CareFirst asks for average rate increase of as much as 30.4 percent

The state's largest health insurer has asked Maryland regulators to let it increase premiums by as much as 30.4 percent on average for policies that take effect next year.

CareFirst BlueCross BlueShield said the rate increases on its PPO and HMO plans for individuals are needed to help balance the costs of caring for patients who are older or have chronic conditions.


The insurer was among five companies that asked the Maryland Insurance Administration for changes in rates on individual plans. The insurance companies also requested increases or drops in the premium rates for plans they sell to small businesses.

The Maryland Insurance Administration released the requests Friday.


A review of the requests, including public comments, will take place before the administration decides whether to grant the increases, said Insurance Commissioner Al Redmer Jr.

By law, rate changes that are found to be excessive or inadequate must be rejected, he said. Last year, the administration substantially reduced CareFirst's requested rate increases.

"The law is very clear that the benchmark that we use in either approving, modifying or denying a rate modification is that the rates have to be actuarily justified," Redmer said.

The proposed rates are for plans individuals buy directly from insurers, through a broker or on a state exchange created under the federal Affordable Care Act. The rates are not for insurance coverage offered by large employers or companies that are self-insured, so they would not affect most people.

CareFirst is not the only insurer seeking a rate increase. Kaiser Foundation Health Plan of the Mid-Atlantic States and Evergreen Health Cooperative asked for increases on individual plans of 4.8 percent and 9.7 percent, respectively. Cigna and UnitedHealthcare of the Mid-Atlantic requested rate reductions.

CareFirst and Evergreen officials said they have a better understanding of costs now that people have been enrolled under the federal health reform law. Previously, they could only guess how many people would enroll and how healthy they would be.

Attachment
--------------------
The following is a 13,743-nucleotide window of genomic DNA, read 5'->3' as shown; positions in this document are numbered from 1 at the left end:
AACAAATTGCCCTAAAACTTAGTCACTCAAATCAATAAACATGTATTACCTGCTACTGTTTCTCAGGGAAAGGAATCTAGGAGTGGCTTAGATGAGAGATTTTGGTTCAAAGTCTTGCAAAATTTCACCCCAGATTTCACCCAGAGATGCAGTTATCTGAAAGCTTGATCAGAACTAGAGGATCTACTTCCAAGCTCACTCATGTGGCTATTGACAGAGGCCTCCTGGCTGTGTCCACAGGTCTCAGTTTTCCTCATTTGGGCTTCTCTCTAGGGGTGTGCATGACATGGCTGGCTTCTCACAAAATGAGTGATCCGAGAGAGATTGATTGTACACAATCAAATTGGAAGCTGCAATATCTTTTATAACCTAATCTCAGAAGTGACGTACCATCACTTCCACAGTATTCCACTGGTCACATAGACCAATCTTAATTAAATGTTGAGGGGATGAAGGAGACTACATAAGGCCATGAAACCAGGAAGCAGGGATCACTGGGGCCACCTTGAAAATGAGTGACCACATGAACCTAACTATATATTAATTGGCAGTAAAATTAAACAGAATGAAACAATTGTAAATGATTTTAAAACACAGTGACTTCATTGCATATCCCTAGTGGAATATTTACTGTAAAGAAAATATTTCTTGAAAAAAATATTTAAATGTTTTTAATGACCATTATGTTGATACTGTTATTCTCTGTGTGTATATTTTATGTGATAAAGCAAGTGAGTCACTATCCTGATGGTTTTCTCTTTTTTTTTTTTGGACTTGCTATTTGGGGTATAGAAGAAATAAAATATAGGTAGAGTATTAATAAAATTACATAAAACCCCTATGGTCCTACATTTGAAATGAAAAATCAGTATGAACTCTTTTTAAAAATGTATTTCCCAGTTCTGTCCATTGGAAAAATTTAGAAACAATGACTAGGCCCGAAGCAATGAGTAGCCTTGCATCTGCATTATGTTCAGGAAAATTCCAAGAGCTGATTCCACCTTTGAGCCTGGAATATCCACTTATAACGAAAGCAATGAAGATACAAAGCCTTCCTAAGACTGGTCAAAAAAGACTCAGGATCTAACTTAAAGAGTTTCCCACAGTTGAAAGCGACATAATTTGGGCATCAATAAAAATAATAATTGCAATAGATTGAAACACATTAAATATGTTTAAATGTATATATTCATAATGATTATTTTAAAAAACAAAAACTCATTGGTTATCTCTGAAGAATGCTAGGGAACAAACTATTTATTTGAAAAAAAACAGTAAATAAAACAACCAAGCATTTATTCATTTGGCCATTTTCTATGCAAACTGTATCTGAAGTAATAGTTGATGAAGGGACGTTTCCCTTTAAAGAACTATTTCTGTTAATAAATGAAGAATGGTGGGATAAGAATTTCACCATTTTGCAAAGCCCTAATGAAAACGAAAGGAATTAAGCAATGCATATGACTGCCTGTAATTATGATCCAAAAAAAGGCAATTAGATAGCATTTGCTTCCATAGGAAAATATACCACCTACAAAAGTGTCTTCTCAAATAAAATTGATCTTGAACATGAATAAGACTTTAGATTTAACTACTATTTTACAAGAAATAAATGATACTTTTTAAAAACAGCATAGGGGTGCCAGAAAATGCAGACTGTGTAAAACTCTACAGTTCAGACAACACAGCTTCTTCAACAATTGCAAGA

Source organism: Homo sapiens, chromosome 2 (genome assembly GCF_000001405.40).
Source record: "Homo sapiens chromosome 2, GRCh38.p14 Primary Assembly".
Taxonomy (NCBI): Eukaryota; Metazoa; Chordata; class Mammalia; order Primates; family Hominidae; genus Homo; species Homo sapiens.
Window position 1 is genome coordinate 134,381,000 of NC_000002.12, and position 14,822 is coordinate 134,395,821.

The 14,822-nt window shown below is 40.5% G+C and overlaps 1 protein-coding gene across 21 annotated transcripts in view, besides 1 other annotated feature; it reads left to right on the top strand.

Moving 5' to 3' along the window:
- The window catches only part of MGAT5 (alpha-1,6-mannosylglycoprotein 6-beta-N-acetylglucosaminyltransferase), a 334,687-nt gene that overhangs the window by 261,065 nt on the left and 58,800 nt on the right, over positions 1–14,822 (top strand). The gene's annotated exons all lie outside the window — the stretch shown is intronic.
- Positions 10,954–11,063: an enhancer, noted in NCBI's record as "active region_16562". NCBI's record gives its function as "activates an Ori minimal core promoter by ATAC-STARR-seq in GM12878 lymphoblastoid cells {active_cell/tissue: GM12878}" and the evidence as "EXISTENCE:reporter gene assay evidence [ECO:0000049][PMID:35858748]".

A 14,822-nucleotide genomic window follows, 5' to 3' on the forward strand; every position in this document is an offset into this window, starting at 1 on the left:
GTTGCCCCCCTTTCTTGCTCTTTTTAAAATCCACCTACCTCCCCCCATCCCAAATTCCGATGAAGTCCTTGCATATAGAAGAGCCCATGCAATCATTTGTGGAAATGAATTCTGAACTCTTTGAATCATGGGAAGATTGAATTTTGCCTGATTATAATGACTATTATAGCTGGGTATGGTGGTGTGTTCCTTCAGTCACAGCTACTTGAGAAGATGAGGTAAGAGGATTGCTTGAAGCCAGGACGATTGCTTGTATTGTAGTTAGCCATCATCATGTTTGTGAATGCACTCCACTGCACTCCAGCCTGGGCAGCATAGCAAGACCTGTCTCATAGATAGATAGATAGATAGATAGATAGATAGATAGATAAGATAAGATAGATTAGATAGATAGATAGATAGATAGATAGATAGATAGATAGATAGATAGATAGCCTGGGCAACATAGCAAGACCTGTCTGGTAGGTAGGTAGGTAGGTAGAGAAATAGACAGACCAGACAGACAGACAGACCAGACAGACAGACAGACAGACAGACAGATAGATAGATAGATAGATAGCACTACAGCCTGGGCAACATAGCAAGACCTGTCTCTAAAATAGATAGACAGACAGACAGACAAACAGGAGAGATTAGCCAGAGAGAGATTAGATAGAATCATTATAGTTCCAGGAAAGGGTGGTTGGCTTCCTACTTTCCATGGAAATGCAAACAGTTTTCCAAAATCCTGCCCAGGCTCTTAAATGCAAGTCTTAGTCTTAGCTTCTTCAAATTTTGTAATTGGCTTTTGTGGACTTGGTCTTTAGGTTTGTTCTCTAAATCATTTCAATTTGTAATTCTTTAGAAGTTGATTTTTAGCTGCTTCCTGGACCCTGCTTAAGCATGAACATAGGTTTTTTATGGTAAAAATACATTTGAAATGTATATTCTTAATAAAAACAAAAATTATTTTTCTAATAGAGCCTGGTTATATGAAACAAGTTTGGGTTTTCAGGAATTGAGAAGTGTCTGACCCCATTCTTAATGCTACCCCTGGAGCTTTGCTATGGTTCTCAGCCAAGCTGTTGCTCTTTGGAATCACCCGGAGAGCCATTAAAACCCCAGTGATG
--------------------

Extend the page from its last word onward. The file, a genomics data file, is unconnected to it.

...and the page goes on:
"CareFirst has predicted for some time that rates would need to climb from artificially lower levels due to the characteristics and needs of the population that has actually enrolled," the company said in a statement.

Evergreen officials said its program is still a bargain and that it has been able to keep costs from rising too much through preventive care that has kept people out of hospitals and emergency rooms, where care is more expensive.

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Under the proposed rates, a 40-year-old man who does not smoke would pay a monthly premium of $251.66 for the lowest cost silver plan with Evergreen. A CareFirst HMO would cost $306.11 and the CareFirst PPO would cost $365.89.

CareFirst said it needs its request to be approved in full because it did not get the increases it sought the previous two years, Redmer said. For 2015, CareFirst received approval to increase premium rates by 9.8 percent for its HMO and 16.2 percent for its PPO. It had requested 22.8 percent and 30.2 percent increases.

Officials with Maryland's health exchange noted that subsidies are available to help people pay for plans. Nearly nine in 10 Marylanders who shopped on the exchange were eligible for financial assistance this year, up from eight in 10 last year.

For its small-business plans, CareFirst has requested an average rate reduction of as much as 16.6 percent.

State regulators will decide on rates by the end of the summer.